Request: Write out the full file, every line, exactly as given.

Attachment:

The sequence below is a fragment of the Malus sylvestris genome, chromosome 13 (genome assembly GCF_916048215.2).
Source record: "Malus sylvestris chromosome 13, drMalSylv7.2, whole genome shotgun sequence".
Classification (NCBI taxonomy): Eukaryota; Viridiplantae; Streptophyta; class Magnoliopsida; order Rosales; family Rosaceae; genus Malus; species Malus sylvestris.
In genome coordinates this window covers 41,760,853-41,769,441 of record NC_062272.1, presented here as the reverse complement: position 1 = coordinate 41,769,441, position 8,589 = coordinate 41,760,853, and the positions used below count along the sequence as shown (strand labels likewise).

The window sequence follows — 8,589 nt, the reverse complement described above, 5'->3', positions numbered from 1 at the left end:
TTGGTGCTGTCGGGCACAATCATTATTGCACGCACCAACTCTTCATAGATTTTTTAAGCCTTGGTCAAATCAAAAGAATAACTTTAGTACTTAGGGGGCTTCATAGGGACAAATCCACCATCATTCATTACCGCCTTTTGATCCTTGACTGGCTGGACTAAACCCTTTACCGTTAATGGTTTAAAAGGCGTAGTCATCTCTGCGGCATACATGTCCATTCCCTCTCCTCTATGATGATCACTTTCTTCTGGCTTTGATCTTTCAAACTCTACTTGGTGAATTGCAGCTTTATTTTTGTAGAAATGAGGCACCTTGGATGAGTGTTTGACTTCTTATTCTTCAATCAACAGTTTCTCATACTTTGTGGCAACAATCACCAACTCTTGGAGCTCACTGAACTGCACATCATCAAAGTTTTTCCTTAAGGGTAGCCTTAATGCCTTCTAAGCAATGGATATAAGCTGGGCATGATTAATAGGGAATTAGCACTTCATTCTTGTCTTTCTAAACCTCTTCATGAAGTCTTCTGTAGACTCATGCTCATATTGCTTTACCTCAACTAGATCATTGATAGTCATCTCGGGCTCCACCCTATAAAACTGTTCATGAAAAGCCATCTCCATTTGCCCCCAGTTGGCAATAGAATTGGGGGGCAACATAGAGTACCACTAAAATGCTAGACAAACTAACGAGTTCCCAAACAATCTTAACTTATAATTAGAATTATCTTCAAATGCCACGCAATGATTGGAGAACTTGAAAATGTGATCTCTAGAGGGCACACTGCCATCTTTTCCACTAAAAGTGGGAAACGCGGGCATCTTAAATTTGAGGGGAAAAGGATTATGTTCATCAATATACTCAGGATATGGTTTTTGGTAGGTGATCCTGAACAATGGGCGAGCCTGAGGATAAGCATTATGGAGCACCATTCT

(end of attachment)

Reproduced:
The sequence below is a fragment of the Malus sylvestris genome, chromosome 13 (genome assembly GCF_916048215.2).
Source record: "Malus sylvestris chromosome 13, drMalSylv7.2, whole genome shotgun sequence".
Classification (NCBI taxonomy): Eukaryota; Viridiplantae; Streptophyta; class Magnoliopsida; order Rosales; family Rosaceae; genus Malus; species Malus sylvestris.
In genome coordinates this window covers 41,760,853-41,769,441 of record NC_062272.1, presented here as the reverse complement: position 1 = coordinate 41,769,441, position 8,589 = coordinate 41,760,853, and the positions used below count along the sequence as shown (strand labels likewise).

The window sequence follows — 8,589 nt, the reverse complement described above, 5'->3', positions numbered from 1 at the left end:
TTGGTGCTGTCGGGCACAATCATTATTGCACGCACCAACTCTTCATAGATTTTTTAAGCCTTGGTCAAATCAAAAGAATAACTTTAGTACTTAGGGGGCTTCATAGGGACAAATCCACCATCATTCATTACCGCCTTTTGATCCTTGACTGGCTGGACTAAACCCTTTACCGTTAATGGTTTAAAAGGCGTAGTCATCTCTGCGGCATACATGTCCATTCCCTCTCCTCTATGATGATCACTTTCTTCTGGCTTTGATCTTTCAAACTCTACTTGGTGAATTGCAGCTTTATTTTTGTAGAAATGAGGCACCTTGGATGAGTGTTTGACTTCTTATTCTTCAATCAACAGTTTCTCATACTTTGTGGCAACAATCACCAACTCTTGGAGCTCACTGAACTGCACATCATCAAAGTTTTTCCTTAAGGGTAGCCTTAATGCCTTCTAAGCAATGGATATAAGCTGGGCATGATTAATAGGGAATTAGCACTTCATTCTTGTCTTTCTAAACCTCTTCATGAAGTCTTCTGTAGACTCATGCTCATATTGCTTTACCTCAACTAGATCATTGATAGTCATCTCGGGCTCCACCCTATAAAACTGTTCATGAAAAGCCATCTCCATTTGCCCCCAGTTGGCAATAGAATTGGGGGGCAACATAGAGTACCACTAAAATGCTAGACAAACTAACGAGTTCCCAAACAATCTTAACTTATAATTAGAATTATCTTCAAATGCCACGCAATGATTGGAGAACTTGAAAATGTGATCTCTAGAGGGCACACTGCCATCTTTTCCACTAAAAGTGGGAAACGCGGGCATCTTAAATTTGAGGGGAAAAGGATTATGTTCATCAATATACTCAGGATATGGTTTTTGGTAGGTGATCCTGAACAATGGGCGAGCCTGAGGATAAGCATTATGGAGCACCATTCT